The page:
Eliakim Hastings Moore

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26 January 1862
Marietta, Ohio, USA
30 December 1932
Chicago, Illinois, USA

Eliakim Moore was an American mathematician who worked on abstract algebra, algebraic geometry, number theory and integral equations.


Eliakim Moore's father was David Hastings Moore while his mother was Julia Sophia Carpenter. David Moore was a Methodist minister and he and his wife gave their son Eliakim an excellent education. As a child Eliakim played with Martha Morris Young and they would later marry. He attended Woodward High School from 1876 to 1879 and there he prepared for his studies at Yale University. It was at this time that he became interested in mathematics and this happened through a summer job which he took. One summer he worked as an assistant to Ormond Stone, who was the director of the Cincinnati Observatory, and from this time on Eliakim knew that he wanted to study mathematics and astronomy at university.

In 1879 Moore entered Yale University and took, as he had planned, courses in mathematics and astronomy. His interests became more clearly in the area of mathematics and he received his B.A. in 1883. He remained at Yale to study for his Ph.D. under the supervision of Hubert Anson Newton. Moore's doctoral dissertation was entitled Extensions of Certain Theorems of Clifford and Cayley in the Geometry of n Dimensions and this led to the award of his doctorate in 1885. Newton encouraged Moore to go to Europe for a year and helped to finance the trip. Moore spent the year in Germany, going first to Göttingen where he spent the summer of 1885 studying the German language, but spending most of the academic year 1885-86 attending lectures by Kronecker and Weierstrass at the University of Berlin. Parshall writes in [13]:-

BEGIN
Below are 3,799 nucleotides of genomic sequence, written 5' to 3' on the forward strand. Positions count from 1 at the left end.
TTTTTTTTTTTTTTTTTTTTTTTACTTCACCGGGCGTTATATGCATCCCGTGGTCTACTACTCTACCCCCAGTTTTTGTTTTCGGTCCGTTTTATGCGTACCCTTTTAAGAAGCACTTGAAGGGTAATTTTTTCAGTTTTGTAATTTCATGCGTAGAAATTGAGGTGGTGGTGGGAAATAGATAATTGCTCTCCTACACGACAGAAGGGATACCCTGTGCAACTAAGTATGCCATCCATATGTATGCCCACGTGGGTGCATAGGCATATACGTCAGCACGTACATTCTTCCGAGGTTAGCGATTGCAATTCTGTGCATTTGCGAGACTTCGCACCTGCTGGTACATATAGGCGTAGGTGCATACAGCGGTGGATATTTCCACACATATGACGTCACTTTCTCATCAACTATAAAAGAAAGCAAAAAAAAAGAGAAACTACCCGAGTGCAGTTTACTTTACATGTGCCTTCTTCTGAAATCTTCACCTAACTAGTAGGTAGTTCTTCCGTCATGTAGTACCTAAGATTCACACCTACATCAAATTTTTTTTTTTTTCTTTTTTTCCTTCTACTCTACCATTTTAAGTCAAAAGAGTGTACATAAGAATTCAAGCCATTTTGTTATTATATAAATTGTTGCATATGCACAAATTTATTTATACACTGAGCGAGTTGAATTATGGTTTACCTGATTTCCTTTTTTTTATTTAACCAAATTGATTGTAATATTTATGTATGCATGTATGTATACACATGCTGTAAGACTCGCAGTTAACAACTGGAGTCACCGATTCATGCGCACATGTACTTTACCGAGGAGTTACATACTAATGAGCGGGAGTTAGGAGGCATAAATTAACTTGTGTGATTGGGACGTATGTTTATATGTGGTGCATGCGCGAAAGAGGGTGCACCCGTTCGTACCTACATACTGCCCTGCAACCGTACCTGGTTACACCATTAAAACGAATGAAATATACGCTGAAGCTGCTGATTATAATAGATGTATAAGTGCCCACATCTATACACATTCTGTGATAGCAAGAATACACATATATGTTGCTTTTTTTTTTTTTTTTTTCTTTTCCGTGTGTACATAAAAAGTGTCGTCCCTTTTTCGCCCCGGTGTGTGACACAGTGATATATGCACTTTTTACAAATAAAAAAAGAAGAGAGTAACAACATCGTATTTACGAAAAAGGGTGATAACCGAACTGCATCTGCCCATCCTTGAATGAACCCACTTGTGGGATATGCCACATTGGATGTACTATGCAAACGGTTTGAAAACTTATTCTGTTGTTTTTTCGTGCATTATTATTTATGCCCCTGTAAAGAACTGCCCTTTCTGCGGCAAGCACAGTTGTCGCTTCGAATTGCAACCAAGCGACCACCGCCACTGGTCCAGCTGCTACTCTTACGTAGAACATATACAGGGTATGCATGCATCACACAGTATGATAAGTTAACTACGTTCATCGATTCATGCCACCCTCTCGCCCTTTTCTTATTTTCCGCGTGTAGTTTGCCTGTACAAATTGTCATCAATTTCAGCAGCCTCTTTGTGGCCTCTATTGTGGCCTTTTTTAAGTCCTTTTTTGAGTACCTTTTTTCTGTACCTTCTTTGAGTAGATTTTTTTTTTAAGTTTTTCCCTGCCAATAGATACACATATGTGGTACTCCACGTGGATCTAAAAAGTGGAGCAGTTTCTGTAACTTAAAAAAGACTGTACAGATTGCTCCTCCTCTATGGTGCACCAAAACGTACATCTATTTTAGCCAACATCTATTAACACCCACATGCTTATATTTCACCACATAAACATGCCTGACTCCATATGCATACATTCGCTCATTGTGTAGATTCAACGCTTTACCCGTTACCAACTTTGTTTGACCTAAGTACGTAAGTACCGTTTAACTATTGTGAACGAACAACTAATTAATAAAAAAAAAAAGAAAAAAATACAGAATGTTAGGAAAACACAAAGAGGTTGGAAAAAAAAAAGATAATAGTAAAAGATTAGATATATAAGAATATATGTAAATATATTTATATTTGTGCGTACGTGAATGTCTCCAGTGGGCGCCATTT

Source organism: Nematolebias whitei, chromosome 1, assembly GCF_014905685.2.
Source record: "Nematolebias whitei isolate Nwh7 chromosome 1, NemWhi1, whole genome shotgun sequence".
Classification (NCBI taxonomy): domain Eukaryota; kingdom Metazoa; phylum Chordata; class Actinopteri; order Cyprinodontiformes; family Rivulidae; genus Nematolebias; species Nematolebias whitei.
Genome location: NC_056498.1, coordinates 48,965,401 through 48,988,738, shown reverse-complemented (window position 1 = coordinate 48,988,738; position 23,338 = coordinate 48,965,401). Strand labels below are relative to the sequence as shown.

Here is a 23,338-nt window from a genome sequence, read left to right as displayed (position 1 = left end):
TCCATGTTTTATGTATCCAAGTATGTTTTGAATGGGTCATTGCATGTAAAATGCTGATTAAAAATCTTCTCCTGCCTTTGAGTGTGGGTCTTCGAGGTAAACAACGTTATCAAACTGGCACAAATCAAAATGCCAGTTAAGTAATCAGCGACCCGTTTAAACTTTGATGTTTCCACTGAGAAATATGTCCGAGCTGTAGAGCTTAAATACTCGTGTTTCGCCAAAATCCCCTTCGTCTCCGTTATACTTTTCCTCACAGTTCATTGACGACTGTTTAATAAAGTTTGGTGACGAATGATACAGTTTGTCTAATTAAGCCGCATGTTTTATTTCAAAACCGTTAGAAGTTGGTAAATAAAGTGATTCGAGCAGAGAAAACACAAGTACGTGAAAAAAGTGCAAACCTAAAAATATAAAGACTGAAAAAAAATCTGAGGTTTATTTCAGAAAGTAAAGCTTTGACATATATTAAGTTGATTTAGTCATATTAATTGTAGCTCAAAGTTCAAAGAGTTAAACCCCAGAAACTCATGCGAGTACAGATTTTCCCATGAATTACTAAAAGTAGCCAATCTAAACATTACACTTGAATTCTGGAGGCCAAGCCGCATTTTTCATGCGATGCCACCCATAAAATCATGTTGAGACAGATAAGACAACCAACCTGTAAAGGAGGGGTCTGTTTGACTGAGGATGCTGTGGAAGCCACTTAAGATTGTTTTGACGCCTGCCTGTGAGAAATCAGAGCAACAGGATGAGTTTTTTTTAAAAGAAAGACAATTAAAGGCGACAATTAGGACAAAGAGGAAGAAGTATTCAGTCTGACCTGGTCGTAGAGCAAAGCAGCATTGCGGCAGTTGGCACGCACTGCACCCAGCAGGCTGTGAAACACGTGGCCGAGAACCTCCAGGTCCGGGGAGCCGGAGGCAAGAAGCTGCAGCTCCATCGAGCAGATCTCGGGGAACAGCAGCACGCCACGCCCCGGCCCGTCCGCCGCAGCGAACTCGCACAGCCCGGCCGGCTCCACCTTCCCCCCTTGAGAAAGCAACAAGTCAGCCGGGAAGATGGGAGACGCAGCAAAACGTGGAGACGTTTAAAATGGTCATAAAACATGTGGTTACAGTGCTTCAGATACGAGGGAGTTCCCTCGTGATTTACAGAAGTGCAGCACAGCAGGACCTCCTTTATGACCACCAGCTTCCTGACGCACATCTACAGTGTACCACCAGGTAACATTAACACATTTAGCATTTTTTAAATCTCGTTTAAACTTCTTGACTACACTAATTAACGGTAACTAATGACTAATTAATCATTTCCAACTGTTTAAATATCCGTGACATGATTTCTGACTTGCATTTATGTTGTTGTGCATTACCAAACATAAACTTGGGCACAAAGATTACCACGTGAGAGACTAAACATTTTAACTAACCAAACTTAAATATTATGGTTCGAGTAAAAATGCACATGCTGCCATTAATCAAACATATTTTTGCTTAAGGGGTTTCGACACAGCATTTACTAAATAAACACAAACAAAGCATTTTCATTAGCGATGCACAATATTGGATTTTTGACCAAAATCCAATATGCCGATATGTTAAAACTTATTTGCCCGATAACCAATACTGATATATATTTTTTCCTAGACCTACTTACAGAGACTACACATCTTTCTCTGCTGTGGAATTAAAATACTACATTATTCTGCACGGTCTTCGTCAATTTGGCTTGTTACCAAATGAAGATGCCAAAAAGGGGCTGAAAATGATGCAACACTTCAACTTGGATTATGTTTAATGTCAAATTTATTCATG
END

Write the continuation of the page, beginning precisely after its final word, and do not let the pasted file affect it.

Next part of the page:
While direct influences of this German study tour on Moore's subsequent mathematical career are difficult to isolate, it is undeniable that Moore returned to the United States with a sense of the importance and desirability of the active and sustained pursuit of original research.
It is worth adding that American academics were really forced to train in Europe in Moore's day but when six years later he set up his research school in Chicago it provided for the first time the opportunity for American mathematicians to train in a research-intensive environment in the United States.

On his return to the United States, Moore was appointed as an instructor at Northwestern University for the year 1886-87, then he spent two years as a mathematics tutor at Yale before spending the years 1889 to 1892 back at Northwestern University. During this second spell at Northwestern Moore was approached by William Rainey Harper and offered a post at Chautauqua in New York. Moore refused, knowing that this would mean taking up a post which involved a lot of low level teaching, while he wanted to concentrate on a research. Perhaps it was a fortunate episode since, a year later in 1891, Harper was President-designate of the University of Chicago and wanted to staff the mathematics department with research active staff. Now he could offer Moore the post he wanted to satisfy his research ambitions and Moore quickly accepted.